By Tim Korso
Many of Mount Kilimanjaro’s roughly 50,000 visitors a year will now be able to post photos of their hike on social media, live stream their ascent and even cry for help or call 911 without having to descend.
Tanzanian authorities have announced the launch of a project that looks to deliver high-speed internet connectivity to the slopes of Mount Kilimanjaro – the highest peak in Africa at almost 5,900 meters.
The internet connection will be organized and delivered by the country’s telecommunications firm. Currently, only a limited area of the mountain is covered, but Information Minister Nape Nnauye vowed that tourists will soon be able to communicate with the rest of the world up to Uhuru peak and the mountain’s summit as of October this year.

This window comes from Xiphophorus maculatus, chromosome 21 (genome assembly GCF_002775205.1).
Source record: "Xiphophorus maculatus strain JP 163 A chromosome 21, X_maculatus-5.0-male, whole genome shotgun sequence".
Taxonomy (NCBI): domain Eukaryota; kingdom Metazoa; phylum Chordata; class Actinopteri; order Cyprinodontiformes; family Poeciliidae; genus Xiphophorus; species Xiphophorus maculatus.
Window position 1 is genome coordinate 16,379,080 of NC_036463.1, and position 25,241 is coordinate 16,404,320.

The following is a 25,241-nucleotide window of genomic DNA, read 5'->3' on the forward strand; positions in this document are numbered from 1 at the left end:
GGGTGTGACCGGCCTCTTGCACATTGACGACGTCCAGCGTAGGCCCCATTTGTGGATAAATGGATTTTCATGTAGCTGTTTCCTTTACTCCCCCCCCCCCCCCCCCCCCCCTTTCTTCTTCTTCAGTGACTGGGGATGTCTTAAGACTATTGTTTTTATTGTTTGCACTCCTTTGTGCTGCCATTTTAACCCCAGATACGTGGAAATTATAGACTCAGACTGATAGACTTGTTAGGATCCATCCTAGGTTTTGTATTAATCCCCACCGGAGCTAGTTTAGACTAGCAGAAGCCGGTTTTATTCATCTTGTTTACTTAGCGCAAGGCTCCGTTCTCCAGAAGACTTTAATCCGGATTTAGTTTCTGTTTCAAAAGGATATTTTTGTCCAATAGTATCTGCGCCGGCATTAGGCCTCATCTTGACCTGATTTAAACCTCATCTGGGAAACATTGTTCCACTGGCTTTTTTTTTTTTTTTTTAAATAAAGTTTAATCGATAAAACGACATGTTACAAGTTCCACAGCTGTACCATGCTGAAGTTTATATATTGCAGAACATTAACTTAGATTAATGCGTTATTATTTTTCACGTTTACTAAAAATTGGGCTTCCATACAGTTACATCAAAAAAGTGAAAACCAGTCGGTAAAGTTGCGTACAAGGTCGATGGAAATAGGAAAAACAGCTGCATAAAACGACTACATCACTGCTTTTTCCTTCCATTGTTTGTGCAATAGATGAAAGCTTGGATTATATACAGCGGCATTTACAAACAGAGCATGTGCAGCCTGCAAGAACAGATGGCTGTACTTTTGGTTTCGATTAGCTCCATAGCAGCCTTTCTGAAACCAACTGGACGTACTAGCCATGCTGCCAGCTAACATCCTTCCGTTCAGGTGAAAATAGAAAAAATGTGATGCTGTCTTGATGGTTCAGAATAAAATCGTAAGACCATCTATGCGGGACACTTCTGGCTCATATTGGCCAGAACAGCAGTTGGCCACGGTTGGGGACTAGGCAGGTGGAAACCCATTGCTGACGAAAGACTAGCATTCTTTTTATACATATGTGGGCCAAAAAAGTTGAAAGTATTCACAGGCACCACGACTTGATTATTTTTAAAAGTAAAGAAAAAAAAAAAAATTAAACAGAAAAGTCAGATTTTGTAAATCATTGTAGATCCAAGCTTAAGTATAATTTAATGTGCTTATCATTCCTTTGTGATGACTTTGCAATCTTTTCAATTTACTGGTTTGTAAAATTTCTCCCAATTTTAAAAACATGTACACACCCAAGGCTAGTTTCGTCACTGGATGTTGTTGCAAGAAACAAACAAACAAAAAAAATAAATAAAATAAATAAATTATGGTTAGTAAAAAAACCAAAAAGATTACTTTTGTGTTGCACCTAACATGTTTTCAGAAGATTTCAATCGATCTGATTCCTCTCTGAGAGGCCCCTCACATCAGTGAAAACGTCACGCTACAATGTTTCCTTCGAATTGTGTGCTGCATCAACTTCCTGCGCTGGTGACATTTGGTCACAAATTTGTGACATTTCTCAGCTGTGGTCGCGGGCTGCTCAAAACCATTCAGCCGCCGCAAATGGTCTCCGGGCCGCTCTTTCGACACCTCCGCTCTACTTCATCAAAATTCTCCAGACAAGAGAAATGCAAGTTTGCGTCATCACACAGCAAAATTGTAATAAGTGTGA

Tanzania’s officials showed off the work of the mountainous network as they announced the launch of the project, highlighting the event by posting photos on Twitter.
Previously, the close-to 50,000 tourists and hikers that visit the mountain each year had practically no chance of accessing an internet connection or even calling 911 while on Kilimanjaro, with cell networks becoming unavailable somewhere around the 1,860 meters mark.
Kilimanjaro remains one of the key attractions in Tanzania, which generates around 18% of its GDP, or $1.4 billion, from tourism.